Why You Need This: In this video, you'll learn a great golf tip for forward shaft lean.
Why is that important?
You need to get more forward shaft lean in order to hit the ball solidly like the pros.
PGA Tour players are delofting their clubs.
For a pitching wedge with about 45 degrees of loft, at impact they're taking off around 15% of the loft.
This delofting of the club allows for more solid ball striking.
However, many amateur golfers are flipping the club and not hitting with any shaft lean.
You can make contact with the ball, but you're not going to get much compression on the ball.
Here's my tip that'll help you get more shaft lean at impact...
First, make sure your hips and shoulders are open at impact.
Your hips should be open by around 45 degrees...
And your shoulders by around 20 to 30 degrees.
Being open at impact makes it easier to hit with forward shaft lean.
If your hips and shoulders are closed, it's really difficult to get any forward shaft lean.
Practice this feeling by pausing your swing near impact and checking your hips and shoulders.
Also, make sure your left wrist is protracted out for forward shaft lean.
Do about 30 reps to ingrain this feeling.
Now you'll be in a good position to compress your shots.
Next, practice full swings.
Watch this video now for a brilliant golf tip for forward shaft lean...
And compress the heck out of your shots!
Golf Pros Featured:
Instructors Featured: Clay Ballard
Video Duration: 4:24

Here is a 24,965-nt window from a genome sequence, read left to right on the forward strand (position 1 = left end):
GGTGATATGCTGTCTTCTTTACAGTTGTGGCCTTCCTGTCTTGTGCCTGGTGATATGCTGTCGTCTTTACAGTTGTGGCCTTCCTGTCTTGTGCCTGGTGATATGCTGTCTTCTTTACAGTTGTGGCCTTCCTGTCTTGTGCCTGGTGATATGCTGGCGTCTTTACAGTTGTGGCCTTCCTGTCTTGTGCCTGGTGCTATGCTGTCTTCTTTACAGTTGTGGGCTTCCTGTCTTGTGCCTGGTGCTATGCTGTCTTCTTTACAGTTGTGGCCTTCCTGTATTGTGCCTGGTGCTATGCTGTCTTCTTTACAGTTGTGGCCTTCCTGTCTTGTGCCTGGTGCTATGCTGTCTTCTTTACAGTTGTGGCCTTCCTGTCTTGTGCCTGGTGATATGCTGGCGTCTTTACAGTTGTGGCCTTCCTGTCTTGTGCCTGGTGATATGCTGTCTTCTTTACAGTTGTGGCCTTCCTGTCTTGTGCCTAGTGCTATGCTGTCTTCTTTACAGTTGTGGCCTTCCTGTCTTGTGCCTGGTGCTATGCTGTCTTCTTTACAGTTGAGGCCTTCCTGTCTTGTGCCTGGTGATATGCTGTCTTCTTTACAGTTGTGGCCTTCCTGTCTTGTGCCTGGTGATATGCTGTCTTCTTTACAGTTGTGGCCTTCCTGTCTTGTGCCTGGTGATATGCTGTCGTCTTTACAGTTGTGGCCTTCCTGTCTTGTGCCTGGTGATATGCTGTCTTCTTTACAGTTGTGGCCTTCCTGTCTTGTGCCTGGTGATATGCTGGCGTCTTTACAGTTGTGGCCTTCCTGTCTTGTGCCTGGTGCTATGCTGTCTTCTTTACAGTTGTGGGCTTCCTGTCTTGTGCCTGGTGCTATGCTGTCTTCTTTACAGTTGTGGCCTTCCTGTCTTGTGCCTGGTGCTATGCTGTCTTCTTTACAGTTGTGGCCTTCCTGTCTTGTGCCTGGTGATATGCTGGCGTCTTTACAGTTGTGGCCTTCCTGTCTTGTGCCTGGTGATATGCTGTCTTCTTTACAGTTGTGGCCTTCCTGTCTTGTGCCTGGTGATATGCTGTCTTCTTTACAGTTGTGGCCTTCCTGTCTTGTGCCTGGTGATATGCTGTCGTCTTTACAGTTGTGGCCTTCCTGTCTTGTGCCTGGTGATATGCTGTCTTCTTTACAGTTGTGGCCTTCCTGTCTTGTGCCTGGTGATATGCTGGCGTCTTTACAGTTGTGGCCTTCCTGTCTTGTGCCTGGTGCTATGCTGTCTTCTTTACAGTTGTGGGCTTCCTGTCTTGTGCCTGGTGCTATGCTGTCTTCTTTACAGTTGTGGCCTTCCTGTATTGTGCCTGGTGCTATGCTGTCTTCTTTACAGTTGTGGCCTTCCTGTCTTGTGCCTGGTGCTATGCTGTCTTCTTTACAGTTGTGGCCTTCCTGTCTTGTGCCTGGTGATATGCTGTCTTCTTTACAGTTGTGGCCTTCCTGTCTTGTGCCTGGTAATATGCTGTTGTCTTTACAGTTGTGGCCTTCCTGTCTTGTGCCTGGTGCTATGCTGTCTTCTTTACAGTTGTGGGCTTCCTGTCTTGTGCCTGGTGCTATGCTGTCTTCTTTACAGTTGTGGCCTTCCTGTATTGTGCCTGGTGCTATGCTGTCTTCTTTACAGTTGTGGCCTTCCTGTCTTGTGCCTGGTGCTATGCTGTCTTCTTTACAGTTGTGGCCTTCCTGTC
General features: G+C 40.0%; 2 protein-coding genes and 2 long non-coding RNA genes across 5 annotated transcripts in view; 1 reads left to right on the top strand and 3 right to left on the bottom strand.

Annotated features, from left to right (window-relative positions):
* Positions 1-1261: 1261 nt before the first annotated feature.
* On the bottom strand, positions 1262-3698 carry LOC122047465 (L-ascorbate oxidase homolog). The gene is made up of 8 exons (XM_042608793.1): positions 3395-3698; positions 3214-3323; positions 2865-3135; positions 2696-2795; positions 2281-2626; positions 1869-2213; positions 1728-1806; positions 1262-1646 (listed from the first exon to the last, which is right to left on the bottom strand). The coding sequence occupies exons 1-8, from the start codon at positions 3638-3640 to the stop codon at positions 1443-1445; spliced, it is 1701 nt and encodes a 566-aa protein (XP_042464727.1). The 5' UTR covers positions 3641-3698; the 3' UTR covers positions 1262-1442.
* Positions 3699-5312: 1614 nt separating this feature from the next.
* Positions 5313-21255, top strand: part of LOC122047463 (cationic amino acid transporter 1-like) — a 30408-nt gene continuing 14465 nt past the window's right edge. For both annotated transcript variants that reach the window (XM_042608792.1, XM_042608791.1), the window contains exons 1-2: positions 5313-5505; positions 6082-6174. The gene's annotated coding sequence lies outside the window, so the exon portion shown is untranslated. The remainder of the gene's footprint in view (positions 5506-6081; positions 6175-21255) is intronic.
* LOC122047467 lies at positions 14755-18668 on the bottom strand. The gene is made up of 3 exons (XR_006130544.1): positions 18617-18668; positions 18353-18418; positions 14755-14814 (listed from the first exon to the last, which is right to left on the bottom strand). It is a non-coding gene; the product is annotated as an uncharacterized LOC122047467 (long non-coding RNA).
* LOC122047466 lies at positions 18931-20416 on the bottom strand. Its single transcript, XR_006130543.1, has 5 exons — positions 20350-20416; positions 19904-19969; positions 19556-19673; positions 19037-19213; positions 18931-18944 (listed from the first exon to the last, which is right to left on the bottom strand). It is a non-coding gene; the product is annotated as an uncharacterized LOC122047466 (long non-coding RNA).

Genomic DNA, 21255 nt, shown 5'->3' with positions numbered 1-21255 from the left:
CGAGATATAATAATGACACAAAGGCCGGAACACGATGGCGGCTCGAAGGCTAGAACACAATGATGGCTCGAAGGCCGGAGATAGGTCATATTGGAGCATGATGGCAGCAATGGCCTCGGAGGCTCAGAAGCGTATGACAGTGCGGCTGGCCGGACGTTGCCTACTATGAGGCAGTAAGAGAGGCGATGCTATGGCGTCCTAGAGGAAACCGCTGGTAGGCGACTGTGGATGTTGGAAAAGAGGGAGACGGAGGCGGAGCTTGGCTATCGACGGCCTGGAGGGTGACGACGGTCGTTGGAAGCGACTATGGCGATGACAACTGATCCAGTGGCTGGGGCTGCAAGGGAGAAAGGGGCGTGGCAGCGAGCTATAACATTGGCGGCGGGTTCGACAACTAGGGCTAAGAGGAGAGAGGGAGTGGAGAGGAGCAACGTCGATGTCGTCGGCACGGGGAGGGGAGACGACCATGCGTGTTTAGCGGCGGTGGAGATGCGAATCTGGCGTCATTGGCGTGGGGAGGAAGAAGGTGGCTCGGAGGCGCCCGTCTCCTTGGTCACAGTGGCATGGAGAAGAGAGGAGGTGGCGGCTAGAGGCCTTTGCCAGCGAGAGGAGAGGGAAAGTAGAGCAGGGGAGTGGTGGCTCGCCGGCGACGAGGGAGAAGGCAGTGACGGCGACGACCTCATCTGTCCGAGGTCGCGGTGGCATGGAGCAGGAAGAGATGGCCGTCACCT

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All right guys, if you really want to compress that ball, hit it dead solid, PGA Tour players on average are delofting the club by about 30 percent at impact. So if we’re using a pitching wedge, got about 45° of loft on it.
At impact, they’re taking off 15° of loft. It’s only got about 30° of dynamic loft, or loft on the club face when you hit the ball. We need to be able to do this to hit that nice, crisp, clean, compressed golf shots.
A lot of times if you’re feeling like you’re flipping with your right hand, that’s not happening, our club shaft is straight up and down, or I even see players with the shaft leaning back, and now the ball is rolling up the face, it doesn’t have that good compression on it.
So I’ve got a great tip for you guys that have been working on this. One of the things that happens a lot of times whenever we’re working on stopping coming over the top, so almost everybody when they start out, you make a golf swing, you come over the top swinging right to left across this ball.
Your ball flies out there and it has a big slice on it. So we try to stay more and more closed with our body, keep our body behind the ball, and then come more from the inside.
So you can see how my hips and shoulders are closed, that’s a very common feeling when we’re trying to come more from the inside.
A lot of times what we do is we over do this. The proper impact, if I go ahead and show you a PGA Tour player, if we pause them at impact, their hips will be roughly 45° open at contact.